Why We Celebrate International Women’s History Month

by Belinda A. Aquino, Ph.D.

There are numerous reasons to observe the celebration of International Women’s History in March of every year. This essay attempts to look into the origins of this annual celebration 

dedicated to women, but in fact, involves all of humanity as well.

This annual event should have happened before it actually happened. It would be interesting to understand why it was so late in coming in the international community.



Actually, it should have happened to mark the significance of the women’s efforts starting in the middle 18th century when the right to vote for public service was given to women themselves as functioning members of the international community.

What actually happened was that men were able to get the right to vote while women were left to themselves. Women didn’t have the right to own property. Women weren’t able to run and get elected to public office even though they are functioning member in the wake of a modernizing society. They didn’t have the same rights as the ones earlier acquired by men.

A Human Tragedy
At the height of the Great Depression in the mid-1960s, measures or legislative initiatives were slow in coming to improve the status of women to own property, run their own businesses and most of all, the right to vote.  

Women were typically portrayed as frivolous with the main responsibility to raise a family and educate their children. In addition, women are expected to perform the duties of a housewife who obeys her husband.

But over time through their own efforts, women worked hard to improve their status in society.

One day in March 1911, a garment factory in New York was destroyed by a fire because of poor working conditions in the factory. Several women were killed while escaping from the building while many more were rushed to the hospital and other safe places succumbed to the fire.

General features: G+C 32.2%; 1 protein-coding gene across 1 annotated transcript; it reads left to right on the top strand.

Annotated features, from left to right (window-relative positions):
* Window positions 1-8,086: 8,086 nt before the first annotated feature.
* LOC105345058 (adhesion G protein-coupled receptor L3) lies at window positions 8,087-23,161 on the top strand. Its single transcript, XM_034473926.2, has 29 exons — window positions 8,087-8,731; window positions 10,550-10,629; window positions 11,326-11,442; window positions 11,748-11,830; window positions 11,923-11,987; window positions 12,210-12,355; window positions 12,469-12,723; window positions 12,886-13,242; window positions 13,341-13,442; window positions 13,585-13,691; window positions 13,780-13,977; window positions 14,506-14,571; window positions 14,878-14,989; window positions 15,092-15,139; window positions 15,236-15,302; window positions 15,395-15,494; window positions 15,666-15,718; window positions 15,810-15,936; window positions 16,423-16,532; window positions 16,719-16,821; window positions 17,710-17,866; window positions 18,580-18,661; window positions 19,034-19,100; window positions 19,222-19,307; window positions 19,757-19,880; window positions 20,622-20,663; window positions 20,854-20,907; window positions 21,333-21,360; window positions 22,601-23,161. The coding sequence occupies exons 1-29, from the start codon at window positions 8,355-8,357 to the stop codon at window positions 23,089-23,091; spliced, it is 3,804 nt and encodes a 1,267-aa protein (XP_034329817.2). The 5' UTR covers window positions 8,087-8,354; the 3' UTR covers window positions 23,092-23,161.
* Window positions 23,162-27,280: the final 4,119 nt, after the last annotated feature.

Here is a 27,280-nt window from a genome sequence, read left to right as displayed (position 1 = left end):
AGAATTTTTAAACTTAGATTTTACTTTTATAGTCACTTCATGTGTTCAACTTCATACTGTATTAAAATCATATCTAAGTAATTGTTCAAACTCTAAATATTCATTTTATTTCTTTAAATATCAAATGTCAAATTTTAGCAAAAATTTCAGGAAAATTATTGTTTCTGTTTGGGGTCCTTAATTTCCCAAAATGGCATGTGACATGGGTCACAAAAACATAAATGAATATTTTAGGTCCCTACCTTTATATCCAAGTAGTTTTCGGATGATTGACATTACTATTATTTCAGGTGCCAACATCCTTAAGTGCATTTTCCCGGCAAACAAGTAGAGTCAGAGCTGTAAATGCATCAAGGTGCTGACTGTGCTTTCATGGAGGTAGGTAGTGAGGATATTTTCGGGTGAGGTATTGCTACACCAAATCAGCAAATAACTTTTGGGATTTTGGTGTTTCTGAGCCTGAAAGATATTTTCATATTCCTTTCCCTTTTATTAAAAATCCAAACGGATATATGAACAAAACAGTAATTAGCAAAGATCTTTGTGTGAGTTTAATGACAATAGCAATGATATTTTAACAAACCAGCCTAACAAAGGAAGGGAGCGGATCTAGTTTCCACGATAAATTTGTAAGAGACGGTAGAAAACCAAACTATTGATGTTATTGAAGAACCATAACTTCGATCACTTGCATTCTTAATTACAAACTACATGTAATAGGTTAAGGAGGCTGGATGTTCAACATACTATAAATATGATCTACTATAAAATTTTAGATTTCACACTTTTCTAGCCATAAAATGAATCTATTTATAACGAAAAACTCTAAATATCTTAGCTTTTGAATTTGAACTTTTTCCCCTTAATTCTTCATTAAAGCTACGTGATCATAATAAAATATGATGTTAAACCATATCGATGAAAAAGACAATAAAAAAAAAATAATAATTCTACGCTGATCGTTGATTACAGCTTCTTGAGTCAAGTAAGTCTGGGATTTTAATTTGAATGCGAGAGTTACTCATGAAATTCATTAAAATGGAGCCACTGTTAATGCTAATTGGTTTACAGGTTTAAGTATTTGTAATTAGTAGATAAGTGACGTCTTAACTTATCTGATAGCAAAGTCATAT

A woman named Frances Perkins was having coffee in a restaurant across the factory when she witnessed the fire engulf the garment factory. Perkins saw the devastating fire and decided to see President Franklin Roosevelt.

He was so impressed by Perkin’s courage and that he listened with what she had to say to render attention to the victims of the fire. The president also gave Perkins an audience to tell her plans of assistance the victims of the tragedy. The victims were mostly immigrant women from Europe who were working under unsafe conditions during the Great Depression in order to survive.

The following day, Roosevelt released numerous executive orders to provide aid to the victims. Moreover, he appointed Perkins to his Cabinet. It was the first time in U.S. history to have a woman serve in a Cabinet position.

Perkins immediately went to work, closely meeting with Roosevelt to make their plans effective and implementable. They lobbied Congress to pass legislative measures to approve their plans in aiding the fire victims.

The bill they sponsored became law with March as the month designated for the observance of the new law.

Since then, the law has been a gateway for Roosevelt to add numerous executive measures to support women. The law has also been declared a national holiday to mark its historical significance.

Perkins was given more measures to make the new law as effective as possible in reaching the families of the victims.

Reasons for the Celebration
Before long, countries around the world made it a point to designate March as the month for the 

international celebrations of this once-in-lifetime achievement of women’s power.

Now, the celebration has been seen as the supreme achievement of women themselves.

But we should not stop there. There is still work needed to be done in order to achieve equal rights, not just for women, but for everyone.


DR. BELINDA A. AQUINO is a professor at the University of Hawaii at Manoa where she taught Political Science and Asian Studies, and also the founding director of the Center for Philippine Studies for nearly four decades before retiring. Also, an accomplished journalist she has written numerous contributions, articles, and book reviews for international, national and local publications.


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